Searching over 5,500,000 cases.

Buy This Entire Record For $7.95

Official citation and/or docket number and footnotes (if any) for this case available with purchase.

Learn more about what you receive with purchase of this case.

Rhonda Zarzecki v. Commissioner of Social Security


April 1, 2011


The opinion of the court was delivered by: Herndon, Chief Judge


I. Introduction

Plaintiff Rhonda Zarzecki applied for a period of disability and disability insurance benefits on January 11, 2007 (Tr. 14). The Social Security Administration denied the application initially and again upon reconsideration.Plaintiff filed a timely written request for a hearing before an administrative law judge ("ALJ"), and the hearing was held on January 7, 2009. By decision dated March 27, 2009, the ALJ found that plaintiff was not entitled to disability insurance benefits because she was not disabled as defined in the Social Security Act at any time beginning on or before December 31, 2005 (Tr. 20). Plaintiff's request for review by the Appeals Council was denied on October 27, 2009 (Tr. 1). Thus, the ALJ's decision became the final decision of the Commissioner. 20 C.F.R. § 416.1481; Skarbeck v. Barnhart, 390 F.3d 500, 503 (7th Cir. 2004). Plaintiff now seeks judicial review of the Agency's final decision pursuant to 42 U.S.C. § 405(g). Plaintiff also seeks reasonable attorney's fees pursuant to the Equal Access to Justice Act, 28 U.S.C. § 2412(d). For the reasons set forth below, plaintiff's complaint is DENIED with prejudice.

II. Background

Plaintiff Rhonda Zarzecki was born on September 20, 1966 (Tr. 14). She is a high-school graduate and married mother of three children (Tr. 26, 33). At the time of the hearing before the ALJ, plaintiff was 42 years old (Tr. 25). When she applied for disability insurance benefits and supplemental security income on January 11, 2007, plaintiff asserted that her disability commenced on July 28, 2002 (Tr. 14). But at the hearing before the ALJ, plaintiff amended the date of her alleged onset of disability to August 22, 2005 (Tr. 60).

Plaintiff lists fibromyalgia, depression, neck and leg pain, bladder problems, irritable bowel syndrome, and frequent migraines as her disabilities (Tr. 154). She claims that her illnesses and injuries prevented her from returning to work on July 28, 2002. Plaintiff's most significant work history is from 1990--99 when she worked as a dental assistant (Tr. 155). Her other experience includes work as a retail clerk, nanny, and front-desk receptionist. Plaintiff was last insured on December 31, 2005 (Tr. 14).

A. Medical Records Prior to Plaintiff's Date Last Insured

On September 9, 1998, plaintiff saw Dr. Henry E. Mattis, a cardiologist, for chest pain and palpitations (Tr. 233). He diagnosed her with mitral valve prolapse; however, the condition remained untreated until 2002 when he prescribed Atenolol, a beta blocker.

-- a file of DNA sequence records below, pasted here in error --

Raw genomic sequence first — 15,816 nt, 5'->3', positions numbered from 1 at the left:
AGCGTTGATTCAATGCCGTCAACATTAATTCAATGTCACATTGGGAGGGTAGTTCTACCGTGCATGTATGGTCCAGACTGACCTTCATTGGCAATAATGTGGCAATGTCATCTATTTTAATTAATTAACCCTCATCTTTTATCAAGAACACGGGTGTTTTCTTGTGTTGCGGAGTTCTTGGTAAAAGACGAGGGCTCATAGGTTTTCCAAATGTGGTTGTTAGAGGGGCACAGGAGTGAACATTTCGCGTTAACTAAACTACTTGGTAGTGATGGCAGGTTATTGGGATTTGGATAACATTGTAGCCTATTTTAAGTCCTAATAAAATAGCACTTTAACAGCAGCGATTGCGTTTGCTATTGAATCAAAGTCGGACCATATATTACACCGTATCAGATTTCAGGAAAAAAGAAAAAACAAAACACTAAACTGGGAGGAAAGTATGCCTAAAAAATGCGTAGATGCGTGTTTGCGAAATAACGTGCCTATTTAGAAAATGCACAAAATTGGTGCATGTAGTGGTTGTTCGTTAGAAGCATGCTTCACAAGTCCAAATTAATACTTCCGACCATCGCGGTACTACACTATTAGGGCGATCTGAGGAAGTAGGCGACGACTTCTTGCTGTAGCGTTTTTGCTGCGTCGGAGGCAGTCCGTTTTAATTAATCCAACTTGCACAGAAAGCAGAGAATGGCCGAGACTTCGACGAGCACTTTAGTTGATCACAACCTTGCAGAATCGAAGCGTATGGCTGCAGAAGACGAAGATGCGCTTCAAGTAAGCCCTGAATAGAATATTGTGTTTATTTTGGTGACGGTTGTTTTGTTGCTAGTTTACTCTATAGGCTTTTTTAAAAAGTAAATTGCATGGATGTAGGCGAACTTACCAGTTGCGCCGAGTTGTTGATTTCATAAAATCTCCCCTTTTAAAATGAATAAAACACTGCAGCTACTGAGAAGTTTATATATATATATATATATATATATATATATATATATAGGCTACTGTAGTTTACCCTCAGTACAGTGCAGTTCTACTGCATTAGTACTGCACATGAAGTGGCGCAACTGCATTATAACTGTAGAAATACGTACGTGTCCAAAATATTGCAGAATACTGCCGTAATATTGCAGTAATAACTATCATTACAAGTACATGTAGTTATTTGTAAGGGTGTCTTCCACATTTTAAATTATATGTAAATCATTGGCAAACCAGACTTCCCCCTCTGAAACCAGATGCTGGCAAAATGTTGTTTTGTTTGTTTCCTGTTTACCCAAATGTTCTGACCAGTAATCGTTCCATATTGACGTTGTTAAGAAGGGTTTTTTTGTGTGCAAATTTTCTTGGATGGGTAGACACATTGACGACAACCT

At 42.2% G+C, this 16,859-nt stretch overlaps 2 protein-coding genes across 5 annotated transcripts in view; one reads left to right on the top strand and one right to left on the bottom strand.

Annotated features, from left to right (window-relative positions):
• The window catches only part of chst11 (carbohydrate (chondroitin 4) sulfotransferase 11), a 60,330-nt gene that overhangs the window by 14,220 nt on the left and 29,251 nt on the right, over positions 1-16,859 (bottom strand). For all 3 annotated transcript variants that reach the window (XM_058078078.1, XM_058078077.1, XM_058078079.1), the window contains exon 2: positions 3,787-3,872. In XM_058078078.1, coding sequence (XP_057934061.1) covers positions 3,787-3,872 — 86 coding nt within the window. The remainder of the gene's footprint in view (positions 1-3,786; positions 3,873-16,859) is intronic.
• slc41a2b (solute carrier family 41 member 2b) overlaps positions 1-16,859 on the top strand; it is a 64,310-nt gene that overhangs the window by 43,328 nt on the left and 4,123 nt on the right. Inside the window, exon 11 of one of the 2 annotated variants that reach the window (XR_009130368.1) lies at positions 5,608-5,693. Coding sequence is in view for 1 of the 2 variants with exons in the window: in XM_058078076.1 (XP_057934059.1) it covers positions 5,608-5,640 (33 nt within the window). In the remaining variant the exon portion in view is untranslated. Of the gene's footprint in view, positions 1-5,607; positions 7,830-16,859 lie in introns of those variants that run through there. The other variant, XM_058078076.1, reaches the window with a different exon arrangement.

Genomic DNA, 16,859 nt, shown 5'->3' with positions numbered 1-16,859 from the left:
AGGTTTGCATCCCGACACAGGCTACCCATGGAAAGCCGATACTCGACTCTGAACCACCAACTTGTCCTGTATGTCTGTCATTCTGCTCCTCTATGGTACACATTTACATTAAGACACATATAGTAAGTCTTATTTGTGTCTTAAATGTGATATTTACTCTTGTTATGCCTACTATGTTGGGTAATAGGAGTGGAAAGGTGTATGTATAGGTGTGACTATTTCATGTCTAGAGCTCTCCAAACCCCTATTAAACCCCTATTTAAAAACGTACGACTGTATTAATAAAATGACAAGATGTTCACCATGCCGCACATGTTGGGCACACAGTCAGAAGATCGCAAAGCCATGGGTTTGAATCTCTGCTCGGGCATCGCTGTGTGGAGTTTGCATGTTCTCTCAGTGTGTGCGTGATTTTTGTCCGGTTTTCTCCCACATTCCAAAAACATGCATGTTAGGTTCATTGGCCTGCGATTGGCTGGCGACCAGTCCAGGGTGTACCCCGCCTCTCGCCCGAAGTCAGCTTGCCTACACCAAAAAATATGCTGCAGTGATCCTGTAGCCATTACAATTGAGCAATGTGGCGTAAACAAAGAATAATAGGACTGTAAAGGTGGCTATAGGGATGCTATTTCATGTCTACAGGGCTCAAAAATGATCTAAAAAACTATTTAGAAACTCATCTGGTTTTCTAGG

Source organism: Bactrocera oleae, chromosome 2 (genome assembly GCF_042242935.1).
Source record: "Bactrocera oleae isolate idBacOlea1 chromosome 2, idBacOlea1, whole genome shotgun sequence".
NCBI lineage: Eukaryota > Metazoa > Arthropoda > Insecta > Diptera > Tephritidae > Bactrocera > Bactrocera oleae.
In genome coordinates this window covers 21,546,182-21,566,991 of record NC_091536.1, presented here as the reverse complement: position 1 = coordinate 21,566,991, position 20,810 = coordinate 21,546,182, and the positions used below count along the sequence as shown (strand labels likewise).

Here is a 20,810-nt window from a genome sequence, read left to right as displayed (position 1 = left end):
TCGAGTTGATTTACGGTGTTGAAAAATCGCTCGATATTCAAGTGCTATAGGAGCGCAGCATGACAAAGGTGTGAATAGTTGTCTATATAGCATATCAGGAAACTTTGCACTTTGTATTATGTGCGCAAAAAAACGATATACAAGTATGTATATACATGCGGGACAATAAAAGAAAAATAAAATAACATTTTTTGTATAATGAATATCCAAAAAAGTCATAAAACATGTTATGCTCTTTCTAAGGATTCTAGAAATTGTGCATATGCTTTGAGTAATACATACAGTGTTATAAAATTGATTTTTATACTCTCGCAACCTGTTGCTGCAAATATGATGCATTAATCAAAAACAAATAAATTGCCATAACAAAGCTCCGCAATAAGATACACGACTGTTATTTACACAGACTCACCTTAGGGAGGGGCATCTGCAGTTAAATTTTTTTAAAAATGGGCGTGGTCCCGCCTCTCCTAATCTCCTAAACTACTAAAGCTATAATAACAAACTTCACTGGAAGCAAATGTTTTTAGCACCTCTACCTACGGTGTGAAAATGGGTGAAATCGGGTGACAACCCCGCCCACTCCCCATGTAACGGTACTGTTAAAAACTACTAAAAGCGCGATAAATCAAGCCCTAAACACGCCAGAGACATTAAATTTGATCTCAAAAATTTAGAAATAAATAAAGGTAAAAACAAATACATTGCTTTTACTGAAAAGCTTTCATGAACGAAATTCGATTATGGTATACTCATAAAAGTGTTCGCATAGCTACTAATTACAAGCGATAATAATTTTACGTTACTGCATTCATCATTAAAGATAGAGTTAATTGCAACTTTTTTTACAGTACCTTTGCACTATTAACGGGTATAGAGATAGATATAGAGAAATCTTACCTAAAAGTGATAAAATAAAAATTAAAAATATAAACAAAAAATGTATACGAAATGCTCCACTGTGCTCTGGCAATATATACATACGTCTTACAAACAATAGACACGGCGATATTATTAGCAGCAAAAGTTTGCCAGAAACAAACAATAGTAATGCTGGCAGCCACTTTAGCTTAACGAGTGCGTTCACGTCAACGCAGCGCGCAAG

Plaintiff saw Dr. Mattis again on July 22, 2002, for complaints of left-arm numbness and left-upper-chest discomfort, described as "heaviness" (Tr. 233). She complained that she had heart palpitations the previous Saturday and Sunday and was having shortness of breath and a noted cough. At that time plaintiff was supposed to have been taking 50mg of Atenolol in the morning and another 25mg in the evening, but she was only taking 25mg twice per day. Plaintiff's last stress test was performed in 1998, and it was "clinically and electrocardiographically negative for ischemia" (Tr. 233). An echocardiogram completed on February 1, 2002, was normal except for mitral valve prolapse. Dr. Mattis increased her Atenolol to 50mg in the morning and 25mg in the afternoon, and put her on a Holter monitor to track her heart rate (Tr. 233).

On July 27, 2002, plaintiff was admitted to the hospital for palpitations, chest pain, and arm numbness (Tr. 252). At that time she was still taking Atenolol for her mitral valve prolapse and Wellbutrin for depression. She reported that the Wellbutrin caused her to have heart palpitations. Dr. Prasad Kandula recommended that plaintiff have a cardiac catheterization, which she later refused. Dr. Panduranga Kini performed an MRI of the head and neck and did not find anything abnormal in the MRI of the brain. She was discharged two days later and told to stay on her current medications and to follow up with Drs. Mattis and Kini in two weeks (Tr. 252).

On August 14, 2002, plaintiff saw Dr. Kini for a follow-up visit (Tr. 262). She presented with stiffness in her leg and tightness in her hands. She complained of feeling fatigued and tired all the time, and stated that she had felt this way since a young age. Plaintiff complained that her fatigue had gotten worse since her father died a few years ago. Dr. Kini noted that plaintiff "feels as if she is having fibromyalgia" (Tr. 262). Dr. Kini contemplated switching plaintiff to Corguard because of her fatigue and tiredness, but Dr. Mattis later instructed plaintiff to remain on Atenolol because Corguard would make her more drowsy (Tr. 262, 239).

On October 22, 2004, plaintiff first saw Dr. Hageman for complaints of dysuria, frequent urination, irritable bowel syndrome, fibromyalgia, and mitral valve prolapse (Tr. 274). He noted a history of mitral valve prolapse, irritable bowel syndrome, fibromyalgia, and other conditions.